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Currency War

  • Dr. Harold E. Raugh, Jr
  • Interview by: Dan Waters


The Berlin Airlift is the result

of really currency reforms that were going to take place.

The Western Allies wanted to reinvigorate

the economy of Germany, you know,

not just East and West Germany,

at that time, but of a Germany,

and they wanted to replace the old Reichsmark,

which was a very inflation-prone currency

into the Deutsche Mark.

Well, the Soviets didn't want that,

because that would undermine the Eastern economy,

in East Berlin, as well as East Germany,

and it's really not initially a confrontation

with Communism and democracy.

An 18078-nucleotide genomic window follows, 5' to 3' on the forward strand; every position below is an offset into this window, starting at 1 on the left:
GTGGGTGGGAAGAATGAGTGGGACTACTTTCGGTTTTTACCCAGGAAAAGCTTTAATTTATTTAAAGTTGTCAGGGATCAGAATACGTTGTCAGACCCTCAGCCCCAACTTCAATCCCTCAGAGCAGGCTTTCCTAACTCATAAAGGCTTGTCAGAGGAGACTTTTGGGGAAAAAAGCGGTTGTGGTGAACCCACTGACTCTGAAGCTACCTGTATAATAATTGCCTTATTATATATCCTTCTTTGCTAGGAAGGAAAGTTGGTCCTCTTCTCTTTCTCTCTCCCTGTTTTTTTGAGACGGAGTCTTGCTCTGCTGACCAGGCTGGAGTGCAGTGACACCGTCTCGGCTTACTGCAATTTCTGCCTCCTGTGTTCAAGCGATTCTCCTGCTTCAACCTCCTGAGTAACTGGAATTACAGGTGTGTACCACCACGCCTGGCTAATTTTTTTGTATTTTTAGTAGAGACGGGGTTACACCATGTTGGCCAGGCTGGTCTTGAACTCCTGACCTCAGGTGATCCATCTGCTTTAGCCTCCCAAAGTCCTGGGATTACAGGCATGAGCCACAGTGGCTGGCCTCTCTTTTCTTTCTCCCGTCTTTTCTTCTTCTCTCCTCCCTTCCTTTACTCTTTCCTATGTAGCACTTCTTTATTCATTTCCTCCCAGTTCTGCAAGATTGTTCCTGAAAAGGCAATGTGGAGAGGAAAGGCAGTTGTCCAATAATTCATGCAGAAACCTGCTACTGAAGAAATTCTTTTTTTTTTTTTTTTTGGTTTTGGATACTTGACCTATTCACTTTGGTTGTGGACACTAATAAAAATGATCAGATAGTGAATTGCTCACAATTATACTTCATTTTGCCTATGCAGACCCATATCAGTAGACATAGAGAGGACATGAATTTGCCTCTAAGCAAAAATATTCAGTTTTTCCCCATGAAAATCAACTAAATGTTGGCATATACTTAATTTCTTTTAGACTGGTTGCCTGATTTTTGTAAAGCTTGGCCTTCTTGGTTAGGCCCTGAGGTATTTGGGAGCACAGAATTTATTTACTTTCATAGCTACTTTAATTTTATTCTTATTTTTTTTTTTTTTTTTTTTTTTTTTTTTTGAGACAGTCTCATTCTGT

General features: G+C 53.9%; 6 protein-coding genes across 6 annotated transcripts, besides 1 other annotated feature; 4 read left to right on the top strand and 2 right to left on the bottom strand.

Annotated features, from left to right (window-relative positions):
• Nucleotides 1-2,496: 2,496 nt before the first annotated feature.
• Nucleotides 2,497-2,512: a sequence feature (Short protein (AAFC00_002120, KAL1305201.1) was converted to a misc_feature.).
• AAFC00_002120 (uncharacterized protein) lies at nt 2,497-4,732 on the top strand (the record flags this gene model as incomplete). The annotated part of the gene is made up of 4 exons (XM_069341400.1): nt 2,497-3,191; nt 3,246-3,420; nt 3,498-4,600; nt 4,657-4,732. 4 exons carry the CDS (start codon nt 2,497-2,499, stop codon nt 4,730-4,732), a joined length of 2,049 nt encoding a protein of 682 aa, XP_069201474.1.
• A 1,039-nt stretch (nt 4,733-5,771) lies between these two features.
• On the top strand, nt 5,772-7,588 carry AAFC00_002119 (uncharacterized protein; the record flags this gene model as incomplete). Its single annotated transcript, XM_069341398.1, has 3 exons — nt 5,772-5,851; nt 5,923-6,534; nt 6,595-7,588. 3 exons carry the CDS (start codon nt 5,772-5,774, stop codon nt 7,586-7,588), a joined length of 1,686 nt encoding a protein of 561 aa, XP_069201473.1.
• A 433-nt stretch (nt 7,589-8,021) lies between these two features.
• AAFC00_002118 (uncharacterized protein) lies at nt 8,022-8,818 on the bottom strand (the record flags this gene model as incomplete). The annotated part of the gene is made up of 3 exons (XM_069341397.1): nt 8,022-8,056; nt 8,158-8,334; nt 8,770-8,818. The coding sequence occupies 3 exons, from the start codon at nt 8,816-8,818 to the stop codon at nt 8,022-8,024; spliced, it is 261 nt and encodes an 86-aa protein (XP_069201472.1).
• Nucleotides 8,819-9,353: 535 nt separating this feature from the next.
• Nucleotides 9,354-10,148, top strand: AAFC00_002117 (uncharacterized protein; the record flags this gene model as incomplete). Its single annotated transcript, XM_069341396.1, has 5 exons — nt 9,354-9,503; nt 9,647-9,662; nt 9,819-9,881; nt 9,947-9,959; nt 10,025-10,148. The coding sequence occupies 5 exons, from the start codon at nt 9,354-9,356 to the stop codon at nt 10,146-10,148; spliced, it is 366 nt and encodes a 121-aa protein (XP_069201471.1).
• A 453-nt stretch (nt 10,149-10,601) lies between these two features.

It's currency!

So the day that the Deutsche Mark was introduced,

or the day after, the Soviets blockaded all land corridors

that the French, British, and primarily,

the Americans would use, to get to West Berlin.

Well, so we have a war devastated country,

still in 1948.

You know, cities are still rubble in 1948,

the people in West Berlin are basically an island,

about 100 miles, you know, in a red sea of East Germany,

and so, the potential blockade could, you know,

starve these people out, starve them out,

there was inadequate coal and heating supplies,

so basically, the Western Allies needed

to take the initiative, in really, what became one

of the first East/West confrontations of the Cold War,

and do everything we could to save the West Berliners.

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